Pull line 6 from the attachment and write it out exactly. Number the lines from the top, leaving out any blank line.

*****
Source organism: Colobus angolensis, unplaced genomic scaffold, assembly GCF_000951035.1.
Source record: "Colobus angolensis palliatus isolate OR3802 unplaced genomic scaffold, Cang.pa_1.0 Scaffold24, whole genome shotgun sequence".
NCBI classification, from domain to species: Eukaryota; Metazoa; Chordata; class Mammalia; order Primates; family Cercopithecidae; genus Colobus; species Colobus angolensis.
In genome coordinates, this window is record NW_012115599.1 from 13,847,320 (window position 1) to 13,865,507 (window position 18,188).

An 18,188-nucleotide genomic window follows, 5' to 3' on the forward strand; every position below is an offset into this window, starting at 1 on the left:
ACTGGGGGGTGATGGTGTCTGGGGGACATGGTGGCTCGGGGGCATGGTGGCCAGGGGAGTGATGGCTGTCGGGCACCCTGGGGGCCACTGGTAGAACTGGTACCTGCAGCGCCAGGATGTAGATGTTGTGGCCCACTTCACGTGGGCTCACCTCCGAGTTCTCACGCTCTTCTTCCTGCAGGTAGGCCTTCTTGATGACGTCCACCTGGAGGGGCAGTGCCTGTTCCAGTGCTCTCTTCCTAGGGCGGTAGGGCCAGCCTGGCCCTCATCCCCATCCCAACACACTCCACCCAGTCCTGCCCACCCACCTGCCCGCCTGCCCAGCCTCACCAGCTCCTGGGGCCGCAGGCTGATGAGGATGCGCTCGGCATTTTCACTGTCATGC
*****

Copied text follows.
ACTGGGGGGTGATGGTGTCTGGGGGACATGGTGGCTCGGGGGCATGGTGGCCAGGGGAGTGATGGCTGTCGGGCACCCTGGGGGCCACTGGTAGAACTGGTACCTGCAGCGCCAGGATGTAGATGTTGTGGCCCACTTCACGTGGGCTCACCTCCGAGTTCTCACGCTCTTCTTCCTGCAGGTAGGCCTTCTTGATGACGTCCACCTGGAGGGGCAGTGCCTGTTCCAGTGCTCTCTTCCTAGGGCGGTAGGGCCAGCCTGGCCCTCATCCCCATCCCAACACACTCCACCCAGTCCTGCCCACCCACCTGCCCGCCTGCCCAGCCTCACCAGCTCCTGGGGCCGCAGGCTGATGAGGATGCGCTCGGCATTTTCACTGTCATGC